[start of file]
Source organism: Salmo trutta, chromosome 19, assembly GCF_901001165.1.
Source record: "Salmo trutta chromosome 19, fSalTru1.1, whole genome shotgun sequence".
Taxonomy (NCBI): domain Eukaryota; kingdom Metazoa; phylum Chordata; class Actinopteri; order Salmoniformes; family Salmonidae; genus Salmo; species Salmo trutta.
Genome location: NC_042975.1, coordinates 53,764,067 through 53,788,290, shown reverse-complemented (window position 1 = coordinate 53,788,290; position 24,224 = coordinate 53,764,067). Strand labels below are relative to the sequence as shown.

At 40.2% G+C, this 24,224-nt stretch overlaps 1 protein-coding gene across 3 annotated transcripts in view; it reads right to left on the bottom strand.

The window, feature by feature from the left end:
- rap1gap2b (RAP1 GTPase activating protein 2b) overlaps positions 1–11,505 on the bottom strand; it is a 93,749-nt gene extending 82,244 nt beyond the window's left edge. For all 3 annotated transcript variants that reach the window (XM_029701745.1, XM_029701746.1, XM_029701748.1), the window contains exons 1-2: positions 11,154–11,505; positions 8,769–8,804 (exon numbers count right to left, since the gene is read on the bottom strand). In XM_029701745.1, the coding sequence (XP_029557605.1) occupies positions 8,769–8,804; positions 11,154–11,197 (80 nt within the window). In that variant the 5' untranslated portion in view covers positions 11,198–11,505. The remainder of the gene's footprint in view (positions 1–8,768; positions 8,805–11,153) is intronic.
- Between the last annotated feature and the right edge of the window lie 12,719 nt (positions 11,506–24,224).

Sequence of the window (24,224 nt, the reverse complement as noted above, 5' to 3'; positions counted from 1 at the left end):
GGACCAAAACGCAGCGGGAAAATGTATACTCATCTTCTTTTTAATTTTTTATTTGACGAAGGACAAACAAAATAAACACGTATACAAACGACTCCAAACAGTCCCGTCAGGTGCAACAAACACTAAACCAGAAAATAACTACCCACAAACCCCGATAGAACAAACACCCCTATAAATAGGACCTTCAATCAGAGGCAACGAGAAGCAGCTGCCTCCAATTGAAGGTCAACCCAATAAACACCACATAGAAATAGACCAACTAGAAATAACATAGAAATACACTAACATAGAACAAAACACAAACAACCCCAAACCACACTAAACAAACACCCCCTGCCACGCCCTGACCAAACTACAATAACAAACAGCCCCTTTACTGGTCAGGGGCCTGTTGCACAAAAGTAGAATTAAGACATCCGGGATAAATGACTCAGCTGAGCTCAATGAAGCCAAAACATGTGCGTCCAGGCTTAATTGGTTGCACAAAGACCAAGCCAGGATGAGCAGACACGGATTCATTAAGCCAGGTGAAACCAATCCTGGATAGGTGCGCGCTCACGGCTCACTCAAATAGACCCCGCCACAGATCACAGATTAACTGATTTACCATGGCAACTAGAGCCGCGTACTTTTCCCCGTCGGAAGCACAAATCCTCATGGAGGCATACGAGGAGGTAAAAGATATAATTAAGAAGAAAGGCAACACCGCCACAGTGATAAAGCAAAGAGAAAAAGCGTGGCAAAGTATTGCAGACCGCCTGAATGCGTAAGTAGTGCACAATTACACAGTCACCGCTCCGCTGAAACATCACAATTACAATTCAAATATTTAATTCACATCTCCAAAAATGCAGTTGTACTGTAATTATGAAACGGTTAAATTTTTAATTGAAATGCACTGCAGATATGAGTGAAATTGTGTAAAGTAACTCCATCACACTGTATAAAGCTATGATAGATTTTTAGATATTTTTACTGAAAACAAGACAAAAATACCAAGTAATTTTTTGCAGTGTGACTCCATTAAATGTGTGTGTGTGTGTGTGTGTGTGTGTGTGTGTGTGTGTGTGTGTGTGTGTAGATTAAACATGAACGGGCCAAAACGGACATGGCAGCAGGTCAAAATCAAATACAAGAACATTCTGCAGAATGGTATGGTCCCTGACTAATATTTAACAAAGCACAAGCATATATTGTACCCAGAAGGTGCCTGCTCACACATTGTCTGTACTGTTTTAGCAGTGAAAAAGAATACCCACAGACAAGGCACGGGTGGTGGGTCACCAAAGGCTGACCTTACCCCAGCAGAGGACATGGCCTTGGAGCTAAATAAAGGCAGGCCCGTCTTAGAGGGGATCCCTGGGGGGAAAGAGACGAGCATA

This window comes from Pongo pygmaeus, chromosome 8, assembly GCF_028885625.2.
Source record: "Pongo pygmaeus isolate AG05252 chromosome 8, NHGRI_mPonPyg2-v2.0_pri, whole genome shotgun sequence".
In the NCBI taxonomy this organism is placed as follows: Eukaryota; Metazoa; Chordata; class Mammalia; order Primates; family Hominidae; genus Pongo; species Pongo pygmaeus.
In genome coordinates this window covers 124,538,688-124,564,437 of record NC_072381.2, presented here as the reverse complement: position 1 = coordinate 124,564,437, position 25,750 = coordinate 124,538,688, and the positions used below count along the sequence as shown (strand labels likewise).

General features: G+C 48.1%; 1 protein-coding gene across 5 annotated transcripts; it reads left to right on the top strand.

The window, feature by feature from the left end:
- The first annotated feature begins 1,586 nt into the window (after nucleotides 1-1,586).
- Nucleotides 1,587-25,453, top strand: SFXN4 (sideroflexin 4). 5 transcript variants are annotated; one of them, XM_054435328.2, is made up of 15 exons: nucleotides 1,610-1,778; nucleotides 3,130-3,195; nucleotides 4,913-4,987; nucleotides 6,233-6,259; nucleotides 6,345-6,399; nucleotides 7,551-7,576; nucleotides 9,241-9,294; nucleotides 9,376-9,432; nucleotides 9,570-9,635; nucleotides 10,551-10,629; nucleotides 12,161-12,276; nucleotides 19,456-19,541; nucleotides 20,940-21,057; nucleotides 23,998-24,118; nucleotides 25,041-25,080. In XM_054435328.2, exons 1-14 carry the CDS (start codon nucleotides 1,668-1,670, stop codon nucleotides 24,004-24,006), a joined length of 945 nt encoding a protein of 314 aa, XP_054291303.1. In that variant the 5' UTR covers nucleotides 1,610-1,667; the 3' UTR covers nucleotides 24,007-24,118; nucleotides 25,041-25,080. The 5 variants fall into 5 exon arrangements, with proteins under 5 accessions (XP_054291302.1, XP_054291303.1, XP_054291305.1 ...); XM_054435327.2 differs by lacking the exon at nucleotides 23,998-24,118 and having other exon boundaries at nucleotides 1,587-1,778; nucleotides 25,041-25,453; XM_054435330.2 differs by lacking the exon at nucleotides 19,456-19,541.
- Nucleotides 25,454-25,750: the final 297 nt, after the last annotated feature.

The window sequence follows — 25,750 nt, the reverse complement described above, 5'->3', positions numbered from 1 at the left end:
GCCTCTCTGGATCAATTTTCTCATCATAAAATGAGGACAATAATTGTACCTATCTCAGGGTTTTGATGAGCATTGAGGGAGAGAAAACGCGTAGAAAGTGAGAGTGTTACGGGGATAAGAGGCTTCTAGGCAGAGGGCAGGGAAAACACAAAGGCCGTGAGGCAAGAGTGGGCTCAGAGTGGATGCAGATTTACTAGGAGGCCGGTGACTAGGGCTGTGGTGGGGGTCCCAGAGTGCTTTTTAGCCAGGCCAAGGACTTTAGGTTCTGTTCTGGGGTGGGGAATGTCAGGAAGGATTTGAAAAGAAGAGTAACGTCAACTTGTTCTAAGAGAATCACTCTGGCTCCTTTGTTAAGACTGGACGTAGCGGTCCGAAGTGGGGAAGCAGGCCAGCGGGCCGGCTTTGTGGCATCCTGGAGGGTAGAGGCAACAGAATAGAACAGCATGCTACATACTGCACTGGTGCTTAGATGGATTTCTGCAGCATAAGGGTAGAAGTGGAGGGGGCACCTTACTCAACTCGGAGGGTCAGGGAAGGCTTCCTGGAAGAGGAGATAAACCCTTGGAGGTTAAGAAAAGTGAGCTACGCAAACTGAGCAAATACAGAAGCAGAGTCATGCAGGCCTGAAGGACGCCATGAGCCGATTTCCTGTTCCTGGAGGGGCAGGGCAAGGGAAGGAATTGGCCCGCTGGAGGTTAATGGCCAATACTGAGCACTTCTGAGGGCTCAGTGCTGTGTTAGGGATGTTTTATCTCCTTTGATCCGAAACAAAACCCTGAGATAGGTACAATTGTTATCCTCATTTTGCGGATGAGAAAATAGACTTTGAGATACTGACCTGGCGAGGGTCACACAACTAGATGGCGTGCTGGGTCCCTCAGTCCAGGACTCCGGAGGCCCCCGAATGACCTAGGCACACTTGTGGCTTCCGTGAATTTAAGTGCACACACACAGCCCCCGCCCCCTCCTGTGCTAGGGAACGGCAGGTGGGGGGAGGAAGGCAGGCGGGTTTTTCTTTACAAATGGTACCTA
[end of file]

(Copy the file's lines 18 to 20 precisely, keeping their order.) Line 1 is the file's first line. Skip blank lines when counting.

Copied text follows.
- Nucleotides 1,587-25,453, top strand: SFXN4 (sideroflexin 4). 5 transcript variants are annotated; one of them, XM_054435328.2, is made up of 15 exons: nucleotides 1,610-1,778; nucleotides 3,130-3,195; nucleotides 4,913-4,987; nucleotides 6,233-6,259; nucleotides 6,345-6,399; nucleotides 7,551-7,576; nucleotides 9,241-9,294; nucleotides 9,376-9,432; nucleotides 9,570-9,635; nucleotides 10,551-10,629; nucleotides 12,161-12,276; nucleotides 19,456-19,541; nucleotides 20,940-21,057; nucleotides 23,998-24,118; nucleotides 25,041-25,080. In XM_054435328.2, exons 1-14 carry the CDS (start codon nucleotides 1,668-1,670, stop codon nucleotides 24,004-24,006), a joined length of 945 nt encoding a protein of 314 aa, XP_054291303.1. In that variant the 5' UTR covers nucleotides 1,610-1,667; the 3' UTR covers nucleotides 24,007-24,118; nucleotides 25,041-25,080. The 5 variants fall into 5 exon arrangements, with proteins under 5 accessions (XP_054291302.1, XP_054291303.1, XP_054291305.1 ...); XM_054435327.2 differs by lacking the exon at nucleotides 23,998-24,118 and having other exon boundaries at nucleotides 1,587-1,778; nucleotides 25,041-25,453; XM_054435330.2 differs by lacking the exon at nucleotides 19,456-19,541.
- Nucleotides 25,454-25,750: the final 297 nt, after the last annotated feature.

The window sequence follows — 25,750 nt, the reverse complement described above, 5'->3', positions numbered from 1 at the left end: